However, the English Protestant reformation movement was not a homogeneous one and was comprised of different wings. On one hand, there was the English Catholic wing that supported Henry rather than the Pope as the head of the English church but otherwise with no change. On the other hand, there were the followers of the French Protestant, John Calvin, who took a far more radical approach.

In England for most of the next century Protestantism was in the ascendancy. After the first-ever victory of a bourgeois revolution in the form of the English civil war from 1642-1648, everything changed. A republican ‘Commonwealth of England’ was created, which by 1653 – and now the ‘Commonwealth of England, Scotland and Ireland’ – was under the rule of the Puritan Oliver Cromwell as the Lord Protector.

The Puritans followed the lead of Calvin, preaching extreme morality. The new orthodoxy was joyless, with most forms of entertainment banned, including Christmas. They proclaimed that one of God’s commands was to ‘labour industriously’. While on one hand, they shunned luxury and promoted thriftiness, on the other hand, they implied God’s favour was displayed by financial success. The new victorious capitalist class had defined its ideology.

Although the republic was overturned and the monarchy restored, there was no return to the absolute monarchy of the Tudor and pre-civil war Stuart period. The rule of feudalism was decisively broken and the rule of the new bourgeois capitalist class had begun. However, Christmas and entertainment were restored.

The New Santa of the bourgeoisie

In order to avoid religious persecution, prior to the civil war, in 1620 a group of Puritans set sail from Plymouth to the New World of America. These Pilgrim Fathers took the austere, festival-free view of Christianity to America with them on the Mayflower.

The idea of Christmas having no religious significance was initially very popular with industrialists in America. It allowed them the perfect excuse to not give workers a day off. In fact, after the victory of the American revolution, the new Congress met on Christmas day.

However, Christmas was smuggled into the USA in the baggage of, in particular, German colonists to Pennsylvania. The Christmas tradition they brought was the German tradition of Kris Kringle, not Saint Nicholas.

By 1800, a New York Christmas day was more like the days of the Roman Saturnalia or the ‘Lords of Misrule’ of the Middle Ages. Drunkenness was combined with physical attacks on bourgeois property and wealthy persons. So much so that the New York Christmas riots of 1828 are given the credit for sparking the creation of the New York Police Department, the NYPD. However, the early 1800s saw a general trend in capitalist countries of the creation of police forces. The bourgeoisie everywhere looked to bolster their state machine, with a new specialised force, to protect them and their property from the enemy within.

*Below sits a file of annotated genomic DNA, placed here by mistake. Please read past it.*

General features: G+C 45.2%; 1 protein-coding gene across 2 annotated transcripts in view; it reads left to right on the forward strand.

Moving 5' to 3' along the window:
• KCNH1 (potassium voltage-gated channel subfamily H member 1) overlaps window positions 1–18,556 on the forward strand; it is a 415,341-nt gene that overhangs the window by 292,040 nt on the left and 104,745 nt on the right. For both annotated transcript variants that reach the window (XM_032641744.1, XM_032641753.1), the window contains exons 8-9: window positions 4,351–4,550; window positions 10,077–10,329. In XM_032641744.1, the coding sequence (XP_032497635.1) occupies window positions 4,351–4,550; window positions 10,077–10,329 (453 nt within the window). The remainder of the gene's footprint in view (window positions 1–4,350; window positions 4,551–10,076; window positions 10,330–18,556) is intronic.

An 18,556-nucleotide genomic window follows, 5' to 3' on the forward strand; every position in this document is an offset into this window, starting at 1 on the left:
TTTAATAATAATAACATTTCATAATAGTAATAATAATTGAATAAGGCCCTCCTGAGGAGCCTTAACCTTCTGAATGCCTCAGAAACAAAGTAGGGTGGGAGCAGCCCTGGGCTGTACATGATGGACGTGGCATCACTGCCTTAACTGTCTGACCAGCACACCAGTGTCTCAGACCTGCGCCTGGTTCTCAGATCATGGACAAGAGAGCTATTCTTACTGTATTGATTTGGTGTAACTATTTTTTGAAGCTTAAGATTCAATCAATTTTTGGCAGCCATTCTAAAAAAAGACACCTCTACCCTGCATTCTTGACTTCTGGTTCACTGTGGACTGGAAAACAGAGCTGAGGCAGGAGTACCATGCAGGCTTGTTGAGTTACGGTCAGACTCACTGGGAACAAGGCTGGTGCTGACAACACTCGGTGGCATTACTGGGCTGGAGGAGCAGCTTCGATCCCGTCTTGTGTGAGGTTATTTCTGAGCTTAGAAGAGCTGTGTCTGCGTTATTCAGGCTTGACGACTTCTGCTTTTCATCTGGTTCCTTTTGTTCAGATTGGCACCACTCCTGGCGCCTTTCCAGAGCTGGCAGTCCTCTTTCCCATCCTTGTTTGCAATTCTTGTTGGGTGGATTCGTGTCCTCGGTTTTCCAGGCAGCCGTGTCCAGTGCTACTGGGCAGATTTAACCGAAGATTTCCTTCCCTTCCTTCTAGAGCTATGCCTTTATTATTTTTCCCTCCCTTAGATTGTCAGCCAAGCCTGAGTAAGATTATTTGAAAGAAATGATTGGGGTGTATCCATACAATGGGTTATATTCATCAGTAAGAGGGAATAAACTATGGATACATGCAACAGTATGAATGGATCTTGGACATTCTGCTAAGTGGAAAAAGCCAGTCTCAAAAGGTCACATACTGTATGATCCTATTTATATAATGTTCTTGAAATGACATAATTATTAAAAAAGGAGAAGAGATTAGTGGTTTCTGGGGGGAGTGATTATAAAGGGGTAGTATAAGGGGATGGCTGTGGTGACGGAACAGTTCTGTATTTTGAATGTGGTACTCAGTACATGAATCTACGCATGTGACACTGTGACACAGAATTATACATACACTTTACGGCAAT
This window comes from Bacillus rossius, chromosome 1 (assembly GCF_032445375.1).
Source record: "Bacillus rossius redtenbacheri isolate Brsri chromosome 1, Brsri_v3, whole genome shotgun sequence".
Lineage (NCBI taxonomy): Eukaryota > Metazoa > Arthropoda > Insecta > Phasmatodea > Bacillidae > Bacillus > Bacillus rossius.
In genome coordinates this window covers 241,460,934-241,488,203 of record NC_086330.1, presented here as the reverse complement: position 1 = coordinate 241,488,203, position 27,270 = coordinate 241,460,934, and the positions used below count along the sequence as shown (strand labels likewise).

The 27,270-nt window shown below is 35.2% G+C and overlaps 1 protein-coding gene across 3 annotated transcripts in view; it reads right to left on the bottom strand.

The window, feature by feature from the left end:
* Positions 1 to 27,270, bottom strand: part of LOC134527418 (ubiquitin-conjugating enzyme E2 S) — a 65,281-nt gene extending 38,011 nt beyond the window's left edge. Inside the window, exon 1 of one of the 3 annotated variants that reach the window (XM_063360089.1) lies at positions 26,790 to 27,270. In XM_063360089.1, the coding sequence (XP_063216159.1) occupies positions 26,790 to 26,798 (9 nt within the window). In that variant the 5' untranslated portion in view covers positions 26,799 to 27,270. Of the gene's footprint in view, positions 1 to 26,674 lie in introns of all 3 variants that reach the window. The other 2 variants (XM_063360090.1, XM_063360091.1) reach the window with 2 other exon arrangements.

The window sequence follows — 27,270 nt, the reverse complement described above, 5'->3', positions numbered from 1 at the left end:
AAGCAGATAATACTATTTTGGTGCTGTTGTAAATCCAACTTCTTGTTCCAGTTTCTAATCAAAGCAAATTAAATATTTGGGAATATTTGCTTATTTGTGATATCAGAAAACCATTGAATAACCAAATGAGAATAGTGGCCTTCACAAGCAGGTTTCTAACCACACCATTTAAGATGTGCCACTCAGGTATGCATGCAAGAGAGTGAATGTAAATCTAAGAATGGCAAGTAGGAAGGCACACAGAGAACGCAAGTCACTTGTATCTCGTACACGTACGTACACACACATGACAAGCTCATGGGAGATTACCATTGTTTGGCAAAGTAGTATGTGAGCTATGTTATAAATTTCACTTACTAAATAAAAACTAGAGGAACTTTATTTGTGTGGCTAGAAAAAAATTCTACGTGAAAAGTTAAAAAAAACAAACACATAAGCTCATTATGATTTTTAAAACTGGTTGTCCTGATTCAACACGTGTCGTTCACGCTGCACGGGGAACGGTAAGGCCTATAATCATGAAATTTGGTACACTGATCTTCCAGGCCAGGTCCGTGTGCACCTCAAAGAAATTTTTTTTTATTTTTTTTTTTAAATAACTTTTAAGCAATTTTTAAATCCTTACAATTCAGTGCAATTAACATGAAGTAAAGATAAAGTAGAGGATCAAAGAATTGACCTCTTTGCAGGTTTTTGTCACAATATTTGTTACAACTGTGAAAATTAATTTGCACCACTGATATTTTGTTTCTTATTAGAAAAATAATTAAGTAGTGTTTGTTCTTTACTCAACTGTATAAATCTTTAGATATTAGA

While the capitalist class moved consciously to supplement their power with the creation of the new police forces, a complimentary process, whether conscious or not, to supplement their ‘soft power’ was underway, with the purpose of reinventing and taming Christmas.

In 1821, an American book, The Children’s Friend, was published. Arguably, it is the poem, ‘Old Santeclaus with Much Delight’, included in this book, that marks the birth of the Santa and Christmas we know today. For the first time in print, presents are delivered by Santa dressed in a red fur coat, on the night of Christmas Eve. This destroys the myth that the red-coated Santa was a Coca Cola invention for their 1931 campaign. Also, this Santa arrives from the North, in a sleigh drawn by reindeer.

The character of this new Santa was reinforced by the publication of the poem, ‘Twas the Night Before Christmas’, in 1823, where Saint Nicholas enters houses via the chimney. His sleigh is drawn by the now traditionally named reindeer (pre-Rudolf, of course). And his looks owe more to Odin than to the Saint Nicholas of the Middle Ages, in his bishop’s robes.

The integration of the three very distinctive characters of the Reformation period into one character was only completed by getting the stamp of Holywood approval, with the release of the 1947 film, A Miracle on 34th Street. However, the creators of this Santa are reflecting the pressure of the post-war radicalised working class. Santa, who gives his name as Kris Kringle, is arrested for giving presents away on the basis of need, rather than selling them – a most heinous anti-capitalist crime. He is only released by a piece of legal verbal trickery, accepted by the judge but only under the pressure of a mass movement in the streets outside the court.

The history of Santa Claus, as well as Christmas, has been formed in the process of the development of society and the struggle between classes. So what we now know as Christmas is a relatively modern affair of about 200 years old. It is a mixture of both ancient and modern traditions adapted through the ages to meet the needs of the ruling class of the time, be it Roman aristocrats, feudal lords or modern capitalists.

However, its roots go back into the dawn of the human experience of winter in the Northern hemisphere. People gather around the fire to keep warm and feasting to raise their spirits in the cold and dark; and looking forward to the return of the sun and the spring.